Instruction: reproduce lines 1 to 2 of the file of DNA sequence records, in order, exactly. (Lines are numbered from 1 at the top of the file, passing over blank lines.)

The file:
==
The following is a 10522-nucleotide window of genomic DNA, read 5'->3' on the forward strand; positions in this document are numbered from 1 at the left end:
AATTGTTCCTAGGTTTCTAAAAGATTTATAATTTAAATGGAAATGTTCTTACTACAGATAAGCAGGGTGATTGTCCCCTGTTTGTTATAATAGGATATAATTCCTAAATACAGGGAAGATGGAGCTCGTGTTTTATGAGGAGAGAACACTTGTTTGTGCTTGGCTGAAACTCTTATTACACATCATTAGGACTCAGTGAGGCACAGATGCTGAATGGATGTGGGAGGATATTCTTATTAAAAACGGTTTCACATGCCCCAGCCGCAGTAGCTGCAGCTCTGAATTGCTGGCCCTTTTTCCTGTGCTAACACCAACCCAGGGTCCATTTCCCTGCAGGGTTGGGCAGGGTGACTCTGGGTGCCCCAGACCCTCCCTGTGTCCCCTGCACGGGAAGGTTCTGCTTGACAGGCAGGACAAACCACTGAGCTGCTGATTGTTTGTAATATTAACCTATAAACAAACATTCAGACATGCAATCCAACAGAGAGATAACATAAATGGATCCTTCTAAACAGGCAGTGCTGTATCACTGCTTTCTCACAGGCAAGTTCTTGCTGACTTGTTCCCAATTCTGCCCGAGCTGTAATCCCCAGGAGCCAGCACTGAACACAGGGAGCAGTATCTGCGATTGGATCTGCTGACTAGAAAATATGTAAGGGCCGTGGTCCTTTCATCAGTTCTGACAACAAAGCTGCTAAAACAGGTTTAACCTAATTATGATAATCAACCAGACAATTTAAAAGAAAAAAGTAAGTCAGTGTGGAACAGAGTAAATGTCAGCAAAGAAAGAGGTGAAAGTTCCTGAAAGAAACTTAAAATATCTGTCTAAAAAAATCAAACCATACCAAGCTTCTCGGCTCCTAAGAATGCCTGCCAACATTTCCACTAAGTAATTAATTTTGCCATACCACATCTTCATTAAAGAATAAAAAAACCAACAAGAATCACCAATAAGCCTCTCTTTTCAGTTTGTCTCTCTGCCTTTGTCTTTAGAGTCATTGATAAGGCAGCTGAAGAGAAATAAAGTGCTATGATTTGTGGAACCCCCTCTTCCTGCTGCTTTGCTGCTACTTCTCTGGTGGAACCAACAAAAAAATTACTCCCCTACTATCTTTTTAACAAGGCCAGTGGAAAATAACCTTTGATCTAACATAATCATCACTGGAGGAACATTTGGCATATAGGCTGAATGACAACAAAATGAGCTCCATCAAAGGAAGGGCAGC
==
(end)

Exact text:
The following is a 10522-nucleotide window of genomic DNA, read 5'->3' on the forward strand; positions in this document are numbered from 1 at the left end:
AATTGTTCCTAGGTTTCTAAAAGATTTATAATTTAAATGGAAATGTTCTTACTACAGATAAGCAGGGTGATTGTCCCCTGTTTGTTATAATAGGATATAATTCCTAAATACAGGGAAGATGGAGCTCGTGTTTTATGAGGAGAGAACACTTGTTTGTGCTTGGCTGAAACTCTTATTACACATCATTAGGACTCAGTGAGGCACAGATGCTGAATGGATGTGGGAGGATATTCTTATTAAAAACGGTTTCACATGCCCCAGCCGCAGTAGCTGCAGCTCTGAATTGCTGGCCCTTTTTCCTGTGCTAACACCAACCCAGGGTCCATTTCCCTGCAGGGTTGGGCAGGGTGACTCTGGGTGCCCCAGACCCTCCCTGTGTCCCCTGCACGGGAAGGTTCTGCTTGACAGGCAGGACAAACCACTGAGCTGCTGATTGTTTGTAATATTAACCTATAAACAAACATTCAGACATGCAATCCAACAGAGAGATAACATAAATGGATCCTTCTAAACAGGCAGTGCTGTATCACTGCTTTCTCACAGGCAAGTTCTTGCTGACTTGTTCCCAATTCTGCCCGAGCTGTAATCCCCAGGAGCCAGCACTGAACACAGGGAGCAGTATCTGCGATTGGATCTGCTGACTAGAAAATATGTAAGGGCCGTGGTCCTTTCATCAGTTCTGACAACAAAGCTGCTAAAACAGGTTTAACCTAATTATGATAATCAACCAGACAATTTAAAAGAAAAAAGTAAGTCAGTGTGGAACAGAGTAAATGTCAGCAAAGAAAGAGGTGAAAGTTCCTGAAAGAAACTTAAAATATCTGTCTAAAAAAATCAAACCATACCAAGCTTCTCGGCTCCTAAGAATGCCTGCCAACATTTCCACTAAGTAATTAATTTTGCCATACCACATCTTCATTAAAGAATAAAAAAACCAACAAGAATCACCAATAAGCCTCTCTTTTCAGTTTGTCTCTCTGCCTTTGTCTTTAGAGTCATTGATAAGGCAGCTGAAGAGAAATAAAGTGCTATGATTTGTGGAACCCCCTCTTCCTGCTGCTTTGCTGCTACTTCTCTGGTGGAACCAACAAAAAAATTACTCCCCTACTATCTTTTTAACAAGGCCAGTGGAAAATAACCTTTGATCTAACATAATCATCACTGGAGGAACATTTGGCATATAGGCTGAATGACAACAAAATGAGCTCCATCAAAGGAAGGGCAGC